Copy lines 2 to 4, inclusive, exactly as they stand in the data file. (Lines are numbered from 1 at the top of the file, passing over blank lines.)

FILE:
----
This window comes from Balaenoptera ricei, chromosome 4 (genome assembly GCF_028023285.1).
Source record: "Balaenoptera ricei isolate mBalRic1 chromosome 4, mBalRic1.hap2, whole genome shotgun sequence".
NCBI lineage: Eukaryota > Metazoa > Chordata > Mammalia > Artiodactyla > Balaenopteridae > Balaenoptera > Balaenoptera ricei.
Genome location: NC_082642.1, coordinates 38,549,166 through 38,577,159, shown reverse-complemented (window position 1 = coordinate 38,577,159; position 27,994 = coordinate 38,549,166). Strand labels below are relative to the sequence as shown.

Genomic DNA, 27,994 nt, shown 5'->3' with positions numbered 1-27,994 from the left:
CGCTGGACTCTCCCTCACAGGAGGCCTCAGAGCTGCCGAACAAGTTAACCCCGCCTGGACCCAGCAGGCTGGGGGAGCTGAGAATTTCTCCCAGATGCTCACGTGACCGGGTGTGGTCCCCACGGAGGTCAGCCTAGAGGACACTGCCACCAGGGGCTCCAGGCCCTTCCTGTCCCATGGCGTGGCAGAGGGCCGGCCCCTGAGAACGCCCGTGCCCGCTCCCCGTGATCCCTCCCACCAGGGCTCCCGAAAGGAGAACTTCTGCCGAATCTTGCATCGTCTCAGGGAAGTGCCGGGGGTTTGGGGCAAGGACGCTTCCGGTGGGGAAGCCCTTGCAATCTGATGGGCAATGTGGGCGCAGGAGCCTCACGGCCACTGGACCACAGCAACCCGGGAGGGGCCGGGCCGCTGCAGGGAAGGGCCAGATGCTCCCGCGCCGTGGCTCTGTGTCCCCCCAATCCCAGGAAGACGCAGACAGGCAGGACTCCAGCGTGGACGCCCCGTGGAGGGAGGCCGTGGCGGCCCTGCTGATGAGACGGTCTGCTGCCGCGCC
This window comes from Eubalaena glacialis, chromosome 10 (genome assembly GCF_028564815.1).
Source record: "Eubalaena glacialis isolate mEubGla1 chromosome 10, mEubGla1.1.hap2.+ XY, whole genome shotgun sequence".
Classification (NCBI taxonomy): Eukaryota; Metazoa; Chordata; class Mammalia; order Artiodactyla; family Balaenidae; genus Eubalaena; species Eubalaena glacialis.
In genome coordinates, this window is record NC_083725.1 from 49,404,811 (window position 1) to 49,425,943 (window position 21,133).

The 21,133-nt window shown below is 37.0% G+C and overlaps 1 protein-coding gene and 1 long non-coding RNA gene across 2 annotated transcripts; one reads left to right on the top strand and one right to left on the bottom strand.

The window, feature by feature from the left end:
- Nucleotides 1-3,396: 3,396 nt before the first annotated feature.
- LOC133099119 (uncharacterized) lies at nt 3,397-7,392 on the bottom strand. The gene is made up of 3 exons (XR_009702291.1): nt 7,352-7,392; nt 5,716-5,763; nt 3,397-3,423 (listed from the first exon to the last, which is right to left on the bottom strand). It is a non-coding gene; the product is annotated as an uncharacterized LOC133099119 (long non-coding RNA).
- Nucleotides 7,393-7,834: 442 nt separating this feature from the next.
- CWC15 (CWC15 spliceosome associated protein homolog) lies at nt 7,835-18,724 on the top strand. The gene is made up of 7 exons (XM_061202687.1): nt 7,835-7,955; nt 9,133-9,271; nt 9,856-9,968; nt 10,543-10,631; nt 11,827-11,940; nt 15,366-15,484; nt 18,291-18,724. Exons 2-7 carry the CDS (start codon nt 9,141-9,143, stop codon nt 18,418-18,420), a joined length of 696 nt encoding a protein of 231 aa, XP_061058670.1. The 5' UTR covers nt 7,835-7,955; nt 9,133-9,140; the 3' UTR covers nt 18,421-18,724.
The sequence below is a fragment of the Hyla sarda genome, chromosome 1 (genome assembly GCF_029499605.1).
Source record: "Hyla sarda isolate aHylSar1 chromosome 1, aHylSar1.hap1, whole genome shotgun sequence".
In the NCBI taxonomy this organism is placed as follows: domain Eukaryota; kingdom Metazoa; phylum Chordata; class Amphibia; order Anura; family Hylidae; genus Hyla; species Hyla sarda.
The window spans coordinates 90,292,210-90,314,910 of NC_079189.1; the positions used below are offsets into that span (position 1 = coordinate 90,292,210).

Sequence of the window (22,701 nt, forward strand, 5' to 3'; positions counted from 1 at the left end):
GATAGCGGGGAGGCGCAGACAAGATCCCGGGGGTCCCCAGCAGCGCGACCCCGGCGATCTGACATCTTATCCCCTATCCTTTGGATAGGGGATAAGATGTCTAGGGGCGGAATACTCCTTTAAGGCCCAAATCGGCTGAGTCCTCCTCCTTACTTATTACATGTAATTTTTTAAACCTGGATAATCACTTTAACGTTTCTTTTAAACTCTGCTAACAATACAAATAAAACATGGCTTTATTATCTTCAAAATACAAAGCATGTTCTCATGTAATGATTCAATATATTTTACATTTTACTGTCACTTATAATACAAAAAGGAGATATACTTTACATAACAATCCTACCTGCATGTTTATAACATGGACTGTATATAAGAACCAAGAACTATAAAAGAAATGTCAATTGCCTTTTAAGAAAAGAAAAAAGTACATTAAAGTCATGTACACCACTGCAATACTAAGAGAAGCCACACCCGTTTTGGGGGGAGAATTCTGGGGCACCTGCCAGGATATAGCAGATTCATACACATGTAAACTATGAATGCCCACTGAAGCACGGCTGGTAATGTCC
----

Source record: "Balaenoptera ricei isolate mBalRic1 chromosome 4, mBalRic1.hap2, whole genome shotgun sequence".
NCBI lineage: Eukaryota > Metazoa > Chordata > Mammalia > Artiodactyla > Balaenopteridae > Balaenoptera > Balaenoptera ricei.
Genome location: NC_082642.1, coordinates 38,549,166 through 38,577,159, shown reverse-complemented (window position 1 = coordinate 38,577,159; position 27,994 = coordinate 38,549,166). Strand labels below are relative to the sequence as shown.